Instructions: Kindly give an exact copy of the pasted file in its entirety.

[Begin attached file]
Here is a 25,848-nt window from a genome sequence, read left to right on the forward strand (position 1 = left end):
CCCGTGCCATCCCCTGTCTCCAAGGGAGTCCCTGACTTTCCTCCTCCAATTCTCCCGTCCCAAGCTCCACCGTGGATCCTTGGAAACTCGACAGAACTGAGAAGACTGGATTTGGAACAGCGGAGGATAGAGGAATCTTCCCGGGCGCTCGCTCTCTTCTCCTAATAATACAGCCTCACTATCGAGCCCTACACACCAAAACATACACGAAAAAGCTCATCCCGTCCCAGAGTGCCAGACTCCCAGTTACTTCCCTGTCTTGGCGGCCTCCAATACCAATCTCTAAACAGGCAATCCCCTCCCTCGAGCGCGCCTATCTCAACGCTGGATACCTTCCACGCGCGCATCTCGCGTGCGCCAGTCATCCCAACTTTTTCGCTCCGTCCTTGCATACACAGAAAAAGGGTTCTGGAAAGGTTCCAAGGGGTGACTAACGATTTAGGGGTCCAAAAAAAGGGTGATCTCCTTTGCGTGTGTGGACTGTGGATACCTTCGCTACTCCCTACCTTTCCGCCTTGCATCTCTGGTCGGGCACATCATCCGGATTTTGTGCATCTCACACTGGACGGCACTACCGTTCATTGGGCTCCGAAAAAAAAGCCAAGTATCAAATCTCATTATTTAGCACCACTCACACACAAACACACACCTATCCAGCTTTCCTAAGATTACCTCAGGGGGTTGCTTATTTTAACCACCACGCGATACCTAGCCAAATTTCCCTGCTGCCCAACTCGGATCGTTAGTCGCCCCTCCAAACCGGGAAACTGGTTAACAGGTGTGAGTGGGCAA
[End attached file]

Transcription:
Here is a 25,848-nt window from a genome sequence, read left to right on the forward strand (position 1 = left end):
CCCGTGCCATCCCCTGTCTCCAAGGGAGTCCCTGACTTTCCTCCTCCAATTCTCCCGTCCCAAGCTCCACCGTGGATCCTTGGAAACTCGACAGAACTGAGAAGACTGGATTTGGAACAGCGGAGGATAGAGGAATCTTCCCGGGCGCTCGCTCTCTTCTCCTAATAATACAGCCTCACTATCGAGCCCTACACACCAAAACATACACGAAAAAGCTCATCCCGTCCCAGAGTGCCAGACTCCCAGTTACTTCCCTGTCTTGGCGGCCTCCAATACCAATCTCTAAACAGGCAATCCCCTCCCTCGAGCGCGCCTATCTCAACGCTGGATACCTTCCACGCGCGCATCTCGCGTGCGCCAGTCATCCCAACTTTTTCGCTCCGTCCTTGCATACACAGAAAAAGGGTTCTGGAAAGGTTCCAAGGGGTGACTAACGATTTAGGGGTCCAAAAAAAGGGTGATCTCCTTTGCGTGTGTGGACTGTGGATACCTTCGCTACTCCCTACCTTTCCGCCTTGCATCTCTGGTCGGGCACATCATCCGGATTTTGTGCATCTCACACTGGACGGCACTACCGTTCATTGGGCTCCGAAAAAAAAGCCAAGTATCAAATCTCATTATTTAGCACCACTCACACACAAACACACACCTATCCAGCTTTCCTAAGATTACCTCAGGGGGTTGCTTATTTTAACCACCACGCGATACCTAGCCAAATTTCCCTGCTGCCCAACTCGGATCGTTAGTCGCCCCTCCAAACCGGGAAACTGGTTAACAGGTGTGAGTGGGCAA